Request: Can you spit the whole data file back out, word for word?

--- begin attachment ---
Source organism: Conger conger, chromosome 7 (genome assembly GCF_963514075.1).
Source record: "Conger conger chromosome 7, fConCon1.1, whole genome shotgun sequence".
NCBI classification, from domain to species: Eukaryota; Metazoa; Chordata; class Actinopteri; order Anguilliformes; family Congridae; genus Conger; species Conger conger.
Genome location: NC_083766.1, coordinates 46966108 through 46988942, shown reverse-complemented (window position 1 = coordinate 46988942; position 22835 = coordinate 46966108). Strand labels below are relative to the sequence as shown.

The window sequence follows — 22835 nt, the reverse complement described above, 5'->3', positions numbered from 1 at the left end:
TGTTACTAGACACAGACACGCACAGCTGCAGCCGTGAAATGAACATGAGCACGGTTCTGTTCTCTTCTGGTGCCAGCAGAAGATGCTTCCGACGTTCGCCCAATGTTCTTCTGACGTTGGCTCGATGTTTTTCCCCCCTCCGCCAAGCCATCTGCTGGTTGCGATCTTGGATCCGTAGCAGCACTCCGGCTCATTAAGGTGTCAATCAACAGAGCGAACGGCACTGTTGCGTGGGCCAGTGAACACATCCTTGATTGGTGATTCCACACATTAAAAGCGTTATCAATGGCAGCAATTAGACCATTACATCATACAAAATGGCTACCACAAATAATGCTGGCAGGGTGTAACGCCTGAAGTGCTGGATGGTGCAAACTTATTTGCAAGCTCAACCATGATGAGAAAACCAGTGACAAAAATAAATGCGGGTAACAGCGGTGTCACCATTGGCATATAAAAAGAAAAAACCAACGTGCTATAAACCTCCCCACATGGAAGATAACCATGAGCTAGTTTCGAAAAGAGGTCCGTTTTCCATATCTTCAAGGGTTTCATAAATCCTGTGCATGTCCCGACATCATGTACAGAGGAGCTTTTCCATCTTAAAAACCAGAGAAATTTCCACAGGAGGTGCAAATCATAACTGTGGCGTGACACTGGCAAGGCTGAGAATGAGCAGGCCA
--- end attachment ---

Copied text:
Source organism: Conger conger, chromosome 7 (genome assembly GCF_963514075.1).
Source record: "Conger conger chromosome 7, fConCon1.1, whole genome shotgun sequence".
NCBI classification, from domain to species: Eukaryota; Metazoa; Chordata; class Actinopteri; order Anguilliformes; family Congridae; genus Conger; species Conger conger.
Genome location: NC_083766.1, coordinates 46966108 through 46988942, shown reverse-complemented (window position 1 = coordinate 46988942; position 22835 = coordinate 46966108). Strand labels below are relative to the sequence as shown.

The window sequence follows — 22835 nt, the reverse complement described above, 5'->3', positions numbered from 1 at the left end:
TGTTACTAGACACAGACACGCACAGCTGCAGCCGTGAAATGAACATGAGCACGGTTCTGTTCTCTTCTGGTGCCAGCAGAAGATGCTTCCGACGTTCGCCCAATGTTCTTCTGACGTTGGCTCGATGTTTTTCCCCCCTCCGCCAAGCCATCTGCTGGTTGCGATCTTGGATCCGTAGCAGCACTCCGGCTCATTAAGGTGTCAATCAACAGAGCGAACGGCACTGTTGCGTGGGCCAGTGAACACATCCTTGATTGGTGATTCCACACATTAAAAGCGTTATCAATGGCAGCAATTAGACCATTACATCATACAAAATGGCTACCACAAATAATGCTGGCAGGGTGTAACGCCTGAAGTGCTGGATGGTGCAAACTTATTTGCAAGCTCAACCATGATGAGAAAACCAGTGACAAAAATAAATGCGGGTAACAGCGGTGTCACCATTGGCATATAAAAAGAAAAAACCAACGTGCTATAAACCTCCCCACATGGAAGATAACCATGAGCTAGTTTCGAAAAGAGGTCCGTTTTCCATATCTTCAAGGGTTTCATAAATCCTGTGCATGTCCCGACATCATGTACAGAGGAGCTTTTCCATCTTAAAAACCAGAGAAATTTCCACAGGAGGTGCAAATCATAACTGTGGCGTGACACTGGCAAGGCTGAGAATGAGCAGGCCA